Ships similar to or like RMS Olympic
British ocean liner and the lead ship of the White Star Line's trio of liners. Wikipedia
British passenger liner operated by the White Star Line that sank in the North Atlantic Ocean on 15 April 1912, after striking an iceberg during her maiden voyage from Southampton to New York City. Of the estimated 2,224 passengers and crew aboard, more than 1,500 died, making the sinking at the time the deadliest of a single ship in the West and the deadliest peacetime sinking of a superliner or cruise ship to date. Wikipedia
Retired British ocean liner that sailed primarily on the North Atlantic Ocean from 1936 to 1967 for the Cunard-White Star Line and built by John Brown & Company in Clydebank, Scotland. Queen Mary, along with, were built as part of Cunard's planned two-ship weekly express service between Southampton, Cherbourg and New York. Wikipedia
Sentences forRMS Olympic
- In June 1929, García Lorca travelled to the US with Fernando de los Rios on the RMS Olympic, a sister liner to the RMS Titanic.
- They encountered several home-bound convoys and succeeded in sinking 3 ships, but at the loss of 2 of their number, including U-103, which was rammed by the troopship Olympic.
- She and Dillon set sail on the RMS Olympic under the name Mr and Mrs Dillon and were met at the American port by her sister Alice, who had resided in the country for many years.
- Mauretania and Olympic had many admirers during their careers, and their retirement and scrapping caused certain sadness.
- In December 1926 Korda and his wife sailed for the United States on board the steamer Olympic, with a view to Korda taking up a contract with the American studio First National.
- The town once had a carpet factory, established in 1904 by Yvo de Vesci, the 5th Viscount – notably producing some of the carpets used on the RMS Olympic and RMS Titanic.
- In 1921, Ève set off on her first journey across the Atlantic Ocean: that spring, she sailed with her sister and mother on board the ship RMS Olympic to New York City.
- Due to the surplus tonnage of the new combined Cunard White Star fleet many of the older liners were sent to the scrapyard; these included the ex-Cunard liner Mauretania and the ex-White Star liners Olympic and Homeric.
- Prominent British liners, such as the Olympic and the Mauretania, were also put back into service and had a successful career in the early 1920s.
- In June 1911, Cowl traveled on the maiden voyage from Southampton of the RMS Olympic, sister ship of the Titanic which was lost in a famous disaster the following April.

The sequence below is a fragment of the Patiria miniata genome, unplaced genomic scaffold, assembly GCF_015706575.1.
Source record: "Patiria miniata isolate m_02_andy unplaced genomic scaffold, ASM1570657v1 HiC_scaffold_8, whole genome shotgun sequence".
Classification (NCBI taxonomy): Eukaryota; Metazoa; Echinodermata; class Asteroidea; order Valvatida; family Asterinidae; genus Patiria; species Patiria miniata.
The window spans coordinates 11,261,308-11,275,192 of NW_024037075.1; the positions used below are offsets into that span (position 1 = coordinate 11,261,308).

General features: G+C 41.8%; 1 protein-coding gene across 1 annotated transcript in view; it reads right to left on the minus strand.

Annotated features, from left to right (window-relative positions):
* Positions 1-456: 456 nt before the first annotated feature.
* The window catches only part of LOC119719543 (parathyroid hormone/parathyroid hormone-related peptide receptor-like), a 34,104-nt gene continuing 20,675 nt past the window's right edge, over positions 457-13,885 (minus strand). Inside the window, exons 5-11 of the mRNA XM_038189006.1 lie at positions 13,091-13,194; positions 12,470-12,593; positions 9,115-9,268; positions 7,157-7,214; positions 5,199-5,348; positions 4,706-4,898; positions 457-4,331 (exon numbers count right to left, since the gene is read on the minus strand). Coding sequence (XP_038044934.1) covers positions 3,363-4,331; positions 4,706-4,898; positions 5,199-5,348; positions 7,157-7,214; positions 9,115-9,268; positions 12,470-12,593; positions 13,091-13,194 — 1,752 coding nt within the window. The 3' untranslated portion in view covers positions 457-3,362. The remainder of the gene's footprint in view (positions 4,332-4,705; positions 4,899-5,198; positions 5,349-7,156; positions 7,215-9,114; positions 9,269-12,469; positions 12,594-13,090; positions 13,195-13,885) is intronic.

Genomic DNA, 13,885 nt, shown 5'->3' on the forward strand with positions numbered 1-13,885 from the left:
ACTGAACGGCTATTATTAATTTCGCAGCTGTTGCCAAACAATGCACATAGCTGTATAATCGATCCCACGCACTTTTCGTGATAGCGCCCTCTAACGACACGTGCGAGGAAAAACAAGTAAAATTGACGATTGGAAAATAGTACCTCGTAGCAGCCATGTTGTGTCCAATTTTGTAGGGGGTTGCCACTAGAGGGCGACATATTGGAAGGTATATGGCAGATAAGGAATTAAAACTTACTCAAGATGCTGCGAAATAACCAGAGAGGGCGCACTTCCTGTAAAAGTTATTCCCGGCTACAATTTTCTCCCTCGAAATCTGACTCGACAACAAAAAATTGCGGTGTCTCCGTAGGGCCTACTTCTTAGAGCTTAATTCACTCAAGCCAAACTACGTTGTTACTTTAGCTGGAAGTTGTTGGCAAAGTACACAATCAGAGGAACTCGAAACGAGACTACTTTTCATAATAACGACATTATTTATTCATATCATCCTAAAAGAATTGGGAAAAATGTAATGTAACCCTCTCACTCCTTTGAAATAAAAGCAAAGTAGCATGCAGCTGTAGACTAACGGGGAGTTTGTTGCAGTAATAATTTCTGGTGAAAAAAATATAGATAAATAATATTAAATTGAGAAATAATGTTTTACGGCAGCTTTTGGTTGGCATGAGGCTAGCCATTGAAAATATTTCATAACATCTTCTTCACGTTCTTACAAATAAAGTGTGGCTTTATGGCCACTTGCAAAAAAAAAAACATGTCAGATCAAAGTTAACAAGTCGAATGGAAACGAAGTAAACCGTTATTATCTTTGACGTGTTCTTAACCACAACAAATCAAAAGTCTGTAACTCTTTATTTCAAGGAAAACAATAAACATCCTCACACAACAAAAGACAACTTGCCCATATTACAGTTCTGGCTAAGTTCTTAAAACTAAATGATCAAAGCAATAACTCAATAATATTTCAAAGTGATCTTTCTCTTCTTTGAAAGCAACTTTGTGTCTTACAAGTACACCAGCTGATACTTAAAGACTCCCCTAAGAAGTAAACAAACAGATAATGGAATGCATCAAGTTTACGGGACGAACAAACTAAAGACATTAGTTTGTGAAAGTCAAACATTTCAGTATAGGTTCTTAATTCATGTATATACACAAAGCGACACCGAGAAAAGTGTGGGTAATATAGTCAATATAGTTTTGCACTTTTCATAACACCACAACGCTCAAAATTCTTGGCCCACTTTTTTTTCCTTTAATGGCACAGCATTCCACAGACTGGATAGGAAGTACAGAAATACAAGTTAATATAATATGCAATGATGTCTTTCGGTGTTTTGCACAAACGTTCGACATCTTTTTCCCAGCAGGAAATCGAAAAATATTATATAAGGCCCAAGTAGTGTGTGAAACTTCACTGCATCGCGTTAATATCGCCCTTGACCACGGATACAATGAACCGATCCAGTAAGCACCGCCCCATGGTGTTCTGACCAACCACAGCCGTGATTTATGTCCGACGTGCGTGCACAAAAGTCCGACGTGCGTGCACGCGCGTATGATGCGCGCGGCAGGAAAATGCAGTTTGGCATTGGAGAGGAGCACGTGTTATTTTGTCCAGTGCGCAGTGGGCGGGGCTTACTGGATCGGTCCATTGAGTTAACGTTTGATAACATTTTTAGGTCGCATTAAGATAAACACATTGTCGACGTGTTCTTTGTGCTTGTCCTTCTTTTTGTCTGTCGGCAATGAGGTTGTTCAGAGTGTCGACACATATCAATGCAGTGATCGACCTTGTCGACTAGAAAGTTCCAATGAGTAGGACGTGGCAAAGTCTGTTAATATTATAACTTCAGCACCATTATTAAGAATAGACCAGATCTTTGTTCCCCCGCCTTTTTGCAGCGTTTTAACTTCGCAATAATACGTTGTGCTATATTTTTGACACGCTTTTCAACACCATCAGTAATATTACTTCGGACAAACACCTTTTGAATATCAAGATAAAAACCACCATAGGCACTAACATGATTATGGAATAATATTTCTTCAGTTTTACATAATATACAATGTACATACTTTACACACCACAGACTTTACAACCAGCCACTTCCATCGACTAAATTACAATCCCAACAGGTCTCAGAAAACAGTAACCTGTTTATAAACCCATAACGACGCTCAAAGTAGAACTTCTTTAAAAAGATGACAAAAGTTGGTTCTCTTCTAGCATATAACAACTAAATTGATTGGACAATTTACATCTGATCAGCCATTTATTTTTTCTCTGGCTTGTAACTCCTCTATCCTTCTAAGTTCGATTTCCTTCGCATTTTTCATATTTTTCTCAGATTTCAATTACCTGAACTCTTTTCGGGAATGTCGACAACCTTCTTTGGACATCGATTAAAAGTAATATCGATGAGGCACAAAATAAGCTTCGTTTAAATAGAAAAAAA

- Many White Star vessels were requisitioned for various types of war service, most commonly for use as troop ships, the most notable of these was the RMS Olympic which transported over 200,000 troops during the conflict.
- In response to Cunard's Lusitania and Mauretania, White Star ordered the Olympic class liners: Olympic, Titanic and Britannic.
- The regiment was mobilised in August 1914 and was sent overseas in September 1915, embarking on RMS Olympic.
- He left for England on RMS Olympic on 29 June 1916, arriving on 6 July 1916.
- Thus, very old ships, such as the Mauretania and the Olympic, were removed from service immediately and sent to the scrapyard.
- All the were involved in the design and construction of what in their day were the largest ships afloat, the Oceanic II in 1899, and Olympic in 1911 and its sister ship the Titanic, with which Andrews went down on its lll-fated maiden voyage in 1912.
- See also: White Star Line's Olympic, Homeric, Majestic, Doric, Laurentic, Britannic and Georgic.
- It was dismounted and left Kent for Liverpool; on 24 September, it boarded RMS Olympic and sailed the next day.
- Thanks to a manager of the White Star Line, he, Fanny and Elizabeth obtained first class passage to America on the Olympic.
- The English White Star Line, consisting of the Lusitania, the Olympic, and the Titanic, had a terminal at Pier 54.
- On 24 September it boarded RMS Olympic and sailed the next day.
- In 1912, George and Edith booked passage on the doomed Titanic, but they changed their plans at the last minute via telephone, instead sailing on her sister ship, the Olympic. The Olympic left port before Titanic, and the Vanderbilts arrived in New York before the sinking.
- The most infamous act of censorship in the early days of the war was the sinking of HMS Audacious in October 1914, when the press was directed not to report on the loss, despite the sinking being observed by passengers on the liner RMS Olympic and quickly reported in the American press.
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